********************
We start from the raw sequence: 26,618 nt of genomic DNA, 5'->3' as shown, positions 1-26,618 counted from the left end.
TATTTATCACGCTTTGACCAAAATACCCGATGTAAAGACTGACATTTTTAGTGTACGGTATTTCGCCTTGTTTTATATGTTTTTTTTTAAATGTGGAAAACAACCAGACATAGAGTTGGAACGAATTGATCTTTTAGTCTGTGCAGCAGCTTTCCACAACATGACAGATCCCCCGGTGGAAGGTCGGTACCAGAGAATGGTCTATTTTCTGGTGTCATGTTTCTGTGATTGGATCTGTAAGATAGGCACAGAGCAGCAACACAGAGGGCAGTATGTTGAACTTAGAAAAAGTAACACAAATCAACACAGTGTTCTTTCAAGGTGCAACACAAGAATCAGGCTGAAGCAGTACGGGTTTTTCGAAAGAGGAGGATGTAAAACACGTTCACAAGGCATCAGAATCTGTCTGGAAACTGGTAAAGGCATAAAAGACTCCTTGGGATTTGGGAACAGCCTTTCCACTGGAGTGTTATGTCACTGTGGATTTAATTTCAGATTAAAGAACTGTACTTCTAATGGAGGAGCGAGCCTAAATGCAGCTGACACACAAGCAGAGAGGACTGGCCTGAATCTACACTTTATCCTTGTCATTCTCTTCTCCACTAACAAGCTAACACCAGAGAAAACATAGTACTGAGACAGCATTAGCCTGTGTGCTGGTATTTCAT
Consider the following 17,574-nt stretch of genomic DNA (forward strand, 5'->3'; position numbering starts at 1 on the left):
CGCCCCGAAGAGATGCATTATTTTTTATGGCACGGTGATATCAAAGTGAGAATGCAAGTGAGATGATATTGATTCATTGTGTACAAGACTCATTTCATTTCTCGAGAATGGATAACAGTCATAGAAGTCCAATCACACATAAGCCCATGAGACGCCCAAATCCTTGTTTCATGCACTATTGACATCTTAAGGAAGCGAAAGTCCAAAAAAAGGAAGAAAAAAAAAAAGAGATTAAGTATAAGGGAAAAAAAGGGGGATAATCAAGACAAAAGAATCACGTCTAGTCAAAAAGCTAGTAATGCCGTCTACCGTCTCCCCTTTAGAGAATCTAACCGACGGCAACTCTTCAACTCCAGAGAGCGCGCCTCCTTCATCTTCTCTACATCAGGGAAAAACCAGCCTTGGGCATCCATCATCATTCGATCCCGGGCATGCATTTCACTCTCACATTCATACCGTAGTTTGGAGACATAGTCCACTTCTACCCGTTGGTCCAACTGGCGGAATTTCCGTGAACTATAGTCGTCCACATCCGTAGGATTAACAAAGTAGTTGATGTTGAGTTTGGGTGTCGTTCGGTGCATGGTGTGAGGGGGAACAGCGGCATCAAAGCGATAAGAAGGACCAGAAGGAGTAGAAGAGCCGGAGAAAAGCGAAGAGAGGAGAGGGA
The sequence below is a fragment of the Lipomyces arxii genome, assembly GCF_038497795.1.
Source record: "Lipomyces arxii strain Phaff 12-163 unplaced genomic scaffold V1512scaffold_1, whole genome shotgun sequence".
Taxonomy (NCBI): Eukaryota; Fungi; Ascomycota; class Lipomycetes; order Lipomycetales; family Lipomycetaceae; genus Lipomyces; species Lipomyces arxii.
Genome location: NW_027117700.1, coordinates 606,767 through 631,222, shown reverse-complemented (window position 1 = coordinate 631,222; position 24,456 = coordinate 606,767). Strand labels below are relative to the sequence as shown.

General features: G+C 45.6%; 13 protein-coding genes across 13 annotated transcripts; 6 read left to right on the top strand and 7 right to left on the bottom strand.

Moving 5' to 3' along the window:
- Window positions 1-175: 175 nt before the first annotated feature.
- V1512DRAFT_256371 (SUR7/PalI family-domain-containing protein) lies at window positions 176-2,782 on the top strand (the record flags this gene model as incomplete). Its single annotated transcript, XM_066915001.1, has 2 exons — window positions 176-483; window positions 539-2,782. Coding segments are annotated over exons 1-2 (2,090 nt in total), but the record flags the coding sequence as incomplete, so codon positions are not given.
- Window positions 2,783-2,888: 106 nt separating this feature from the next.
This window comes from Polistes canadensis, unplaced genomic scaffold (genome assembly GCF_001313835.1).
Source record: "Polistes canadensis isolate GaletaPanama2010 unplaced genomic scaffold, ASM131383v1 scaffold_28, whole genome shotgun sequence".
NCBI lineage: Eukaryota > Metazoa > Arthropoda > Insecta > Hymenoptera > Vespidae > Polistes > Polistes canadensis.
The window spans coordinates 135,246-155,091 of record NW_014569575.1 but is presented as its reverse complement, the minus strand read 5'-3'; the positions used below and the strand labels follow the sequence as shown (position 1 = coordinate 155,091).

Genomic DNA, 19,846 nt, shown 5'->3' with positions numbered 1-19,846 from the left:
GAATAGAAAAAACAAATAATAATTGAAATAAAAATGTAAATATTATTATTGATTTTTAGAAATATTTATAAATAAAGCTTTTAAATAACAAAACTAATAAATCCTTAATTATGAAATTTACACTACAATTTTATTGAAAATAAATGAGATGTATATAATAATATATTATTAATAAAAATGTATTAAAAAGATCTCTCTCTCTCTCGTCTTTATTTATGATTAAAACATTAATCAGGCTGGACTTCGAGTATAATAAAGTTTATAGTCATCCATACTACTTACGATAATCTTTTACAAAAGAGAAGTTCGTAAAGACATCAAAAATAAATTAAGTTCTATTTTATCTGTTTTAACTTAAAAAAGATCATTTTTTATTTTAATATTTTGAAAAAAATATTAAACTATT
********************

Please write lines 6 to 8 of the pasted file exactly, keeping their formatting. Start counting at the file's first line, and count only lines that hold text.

Source record: "Lipomyces arxii strain Phaff 12-163 unplaced genomic scaffold V1512scaffold_1, whole genome shotgun sequence".
Taxonomy (NCBI): Eukaryota; Fungi; Ascomycota; class Lipomycetes; order Lipomycetales; family Lipomycetaceae; genus Lipomyces; species Lipomyces arxii.
Genome location: NW_027117700.1, coordinates 606,767 through 631,222, shown reverse-complemented (window position 1 = coordinate 631,222; position 24,456 = coordinate 606,767). Strand labels below are relative to the sequence as shown.